It was the best case scenario for the worst case scenario.
I slung the strap of my duffel over my shoulder as my mom opened the garage door, getting ready to drive me to the airport to meet two friends in Philly before flying to Greece the next day. I was sad to leave the quiet comfort of my parents’ house in Austin, and my mom was trying to be lighthearted. “Got your passport?” she teased, certain I did, because if you had to choose three words to describe me, one would very likely be responsible.
I froze. Dropped my bag. “No,” I said with equal certainty.
I didn’t need to look in my bag or backpack, I knew at that moment that I had forgotten my passport at my house in California.
I fruitlessly searched my belongings anyway, hoping I was wrong but knowing I was right.
“Why?” I kept asking myself over and over again. I felt numb. Not shocked or sad, just certain that’s what happened and uncertain what to do next.
After running through any number of scenarios—you don’t need a passport to go to Samoa! Fedex can actually get a passport from California at 7pm on a Sunday night to Philadelphia by noon, for $400— my friends and I decided the best, easiest, cheapest thing to do would be go to Hawaii.
My parents kept telling me I was handling it well. But what else was there to do? I can’t go back and pack the passport, I can only move forward with a decision. The opportunity to fly anywhere on the standby passes my friend provided was just that: an opportunity. I didn’t miss a $2,000 flight to Greece, and we could change our destination without any fees. It was the best case scenario for the worst case scenario.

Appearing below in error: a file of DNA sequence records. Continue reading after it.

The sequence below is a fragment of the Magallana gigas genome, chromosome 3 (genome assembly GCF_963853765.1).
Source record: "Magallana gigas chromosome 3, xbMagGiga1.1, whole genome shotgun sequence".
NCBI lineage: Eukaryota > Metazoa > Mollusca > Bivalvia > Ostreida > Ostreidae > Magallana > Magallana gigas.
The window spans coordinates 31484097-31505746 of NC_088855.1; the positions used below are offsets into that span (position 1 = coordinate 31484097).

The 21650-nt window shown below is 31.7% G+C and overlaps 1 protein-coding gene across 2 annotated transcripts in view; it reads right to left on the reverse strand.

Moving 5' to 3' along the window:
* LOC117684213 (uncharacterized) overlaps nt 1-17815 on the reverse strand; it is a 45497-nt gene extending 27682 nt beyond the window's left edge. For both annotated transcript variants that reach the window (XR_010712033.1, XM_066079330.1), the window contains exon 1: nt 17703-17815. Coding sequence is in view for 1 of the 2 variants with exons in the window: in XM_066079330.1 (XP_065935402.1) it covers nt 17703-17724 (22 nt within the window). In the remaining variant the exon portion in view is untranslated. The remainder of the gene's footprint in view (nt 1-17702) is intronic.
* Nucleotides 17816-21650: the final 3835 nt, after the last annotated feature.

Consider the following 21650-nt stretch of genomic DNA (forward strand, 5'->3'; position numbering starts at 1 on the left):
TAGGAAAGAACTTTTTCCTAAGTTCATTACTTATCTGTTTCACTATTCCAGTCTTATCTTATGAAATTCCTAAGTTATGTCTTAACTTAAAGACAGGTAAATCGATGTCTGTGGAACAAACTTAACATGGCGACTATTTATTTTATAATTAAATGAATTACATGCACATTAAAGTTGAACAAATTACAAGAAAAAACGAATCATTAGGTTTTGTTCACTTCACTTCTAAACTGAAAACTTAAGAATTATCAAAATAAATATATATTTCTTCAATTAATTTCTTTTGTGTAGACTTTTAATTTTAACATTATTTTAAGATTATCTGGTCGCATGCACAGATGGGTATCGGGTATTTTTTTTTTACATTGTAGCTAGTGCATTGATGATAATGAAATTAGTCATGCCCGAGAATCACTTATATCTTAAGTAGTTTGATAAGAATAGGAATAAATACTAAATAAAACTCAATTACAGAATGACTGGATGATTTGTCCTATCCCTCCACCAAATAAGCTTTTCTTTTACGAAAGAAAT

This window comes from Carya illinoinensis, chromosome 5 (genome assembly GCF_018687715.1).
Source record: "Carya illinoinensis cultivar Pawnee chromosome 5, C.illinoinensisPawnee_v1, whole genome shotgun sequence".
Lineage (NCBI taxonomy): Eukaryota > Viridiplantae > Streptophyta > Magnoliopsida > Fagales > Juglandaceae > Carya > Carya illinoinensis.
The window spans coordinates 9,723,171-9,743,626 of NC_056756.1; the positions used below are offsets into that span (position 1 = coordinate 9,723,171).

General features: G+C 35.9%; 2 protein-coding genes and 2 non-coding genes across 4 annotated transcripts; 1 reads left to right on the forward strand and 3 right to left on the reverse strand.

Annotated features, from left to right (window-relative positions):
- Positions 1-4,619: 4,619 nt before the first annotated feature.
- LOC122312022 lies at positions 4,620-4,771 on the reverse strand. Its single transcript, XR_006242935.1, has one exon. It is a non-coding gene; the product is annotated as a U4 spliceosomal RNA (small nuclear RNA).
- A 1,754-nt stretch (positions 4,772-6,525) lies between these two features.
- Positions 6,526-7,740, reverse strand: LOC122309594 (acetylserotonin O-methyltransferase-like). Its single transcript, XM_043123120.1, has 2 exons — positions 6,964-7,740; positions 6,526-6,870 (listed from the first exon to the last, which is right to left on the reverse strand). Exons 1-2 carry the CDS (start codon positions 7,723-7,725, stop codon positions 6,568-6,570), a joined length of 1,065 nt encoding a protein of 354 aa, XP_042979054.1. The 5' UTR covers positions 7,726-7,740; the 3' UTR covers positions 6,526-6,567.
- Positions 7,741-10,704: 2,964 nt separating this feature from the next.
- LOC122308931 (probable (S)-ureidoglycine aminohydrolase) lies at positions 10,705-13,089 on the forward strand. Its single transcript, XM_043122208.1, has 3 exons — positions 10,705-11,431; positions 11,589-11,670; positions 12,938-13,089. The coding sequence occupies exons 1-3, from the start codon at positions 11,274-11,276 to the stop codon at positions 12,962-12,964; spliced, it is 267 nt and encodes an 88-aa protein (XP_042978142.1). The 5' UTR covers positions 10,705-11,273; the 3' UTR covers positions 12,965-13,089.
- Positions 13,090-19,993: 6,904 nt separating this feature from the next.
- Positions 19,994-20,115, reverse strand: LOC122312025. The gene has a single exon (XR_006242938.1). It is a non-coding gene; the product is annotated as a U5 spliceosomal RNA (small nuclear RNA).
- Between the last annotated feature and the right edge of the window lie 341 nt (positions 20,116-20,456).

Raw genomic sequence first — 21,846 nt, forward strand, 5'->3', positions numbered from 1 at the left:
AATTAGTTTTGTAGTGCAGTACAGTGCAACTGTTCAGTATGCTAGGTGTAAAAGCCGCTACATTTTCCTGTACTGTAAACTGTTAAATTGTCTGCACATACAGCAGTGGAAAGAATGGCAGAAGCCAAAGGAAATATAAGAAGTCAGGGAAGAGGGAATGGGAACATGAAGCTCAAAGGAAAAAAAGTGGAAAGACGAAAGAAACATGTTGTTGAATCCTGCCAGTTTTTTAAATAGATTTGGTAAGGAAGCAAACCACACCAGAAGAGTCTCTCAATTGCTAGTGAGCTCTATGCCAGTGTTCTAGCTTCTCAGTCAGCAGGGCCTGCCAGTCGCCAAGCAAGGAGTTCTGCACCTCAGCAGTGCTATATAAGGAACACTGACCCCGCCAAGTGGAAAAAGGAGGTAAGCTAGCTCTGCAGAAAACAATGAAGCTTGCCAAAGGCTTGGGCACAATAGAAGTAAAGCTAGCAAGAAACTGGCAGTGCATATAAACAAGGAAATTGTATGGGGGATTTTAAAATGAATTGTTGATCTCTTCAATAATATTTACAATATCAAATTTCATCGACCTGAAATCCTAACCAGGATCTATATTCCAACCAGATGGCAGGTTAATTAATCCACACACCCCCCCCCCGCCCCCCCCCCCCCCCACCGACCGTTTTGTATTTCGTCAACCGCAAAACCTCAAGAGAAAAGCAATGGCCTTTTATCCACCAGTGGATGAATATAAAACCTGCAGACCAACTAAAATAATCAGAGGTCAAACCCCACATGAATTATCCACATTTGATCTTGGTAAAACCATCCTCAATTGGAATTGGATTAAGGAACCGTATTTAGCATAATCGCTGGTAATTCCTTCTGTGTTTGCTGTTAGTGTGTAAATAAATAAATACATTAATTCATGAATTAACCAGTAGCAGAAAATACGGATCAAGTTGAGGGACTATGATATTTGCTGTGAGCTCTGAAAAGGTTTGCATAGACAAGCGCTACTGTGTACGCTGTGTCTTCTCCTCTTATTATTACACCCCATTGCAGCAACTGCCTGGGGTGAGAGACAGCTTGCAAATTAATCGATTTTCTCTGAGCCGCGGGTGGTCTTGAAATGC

When I got home, I was relating the story to a coworker. She said, “the sun always shines on you.”
I grinned, because it does, but also said: “It does, but it’s also a matter of perspective. I was very lucky it happened the way it did, on that trip, in that way, with understanding friends. It was a real bummer not to go to Greece, but it doesn’t mean Hawaii wasn’t awesome.”
My friends waiting at baggage claim in Maui ran to hug me. They teased me an appropriately affectionate amount about how we ended up there, but it ultimately didn’t matter. We were on an adventure together, and they didn’t care if it was Greece or Maui or Timbuktu.
I still don’t know ‘why’ I forgot my passport. I might never know. I didn’t make a life-changing decision in Hawaii because I was in Hawaii, I didn’t save our lives because the plane we would have been on crashed on the way to Athens, I didn’t even find a new favorite vacation spot.
I did learn to surf, make new friends, and try new things—including a teeny San Lorenzo almost-thong bikini bottom. I already knew it, but I did reaffirm that the friends I traveled with are the life-long kind that love you no matter what. And I did have a great time on vacation. And isn’t that the point?
It’s not Greece … but it wasn’t meant to be.
Image: view from the Hana Highway, Maui, Hawaii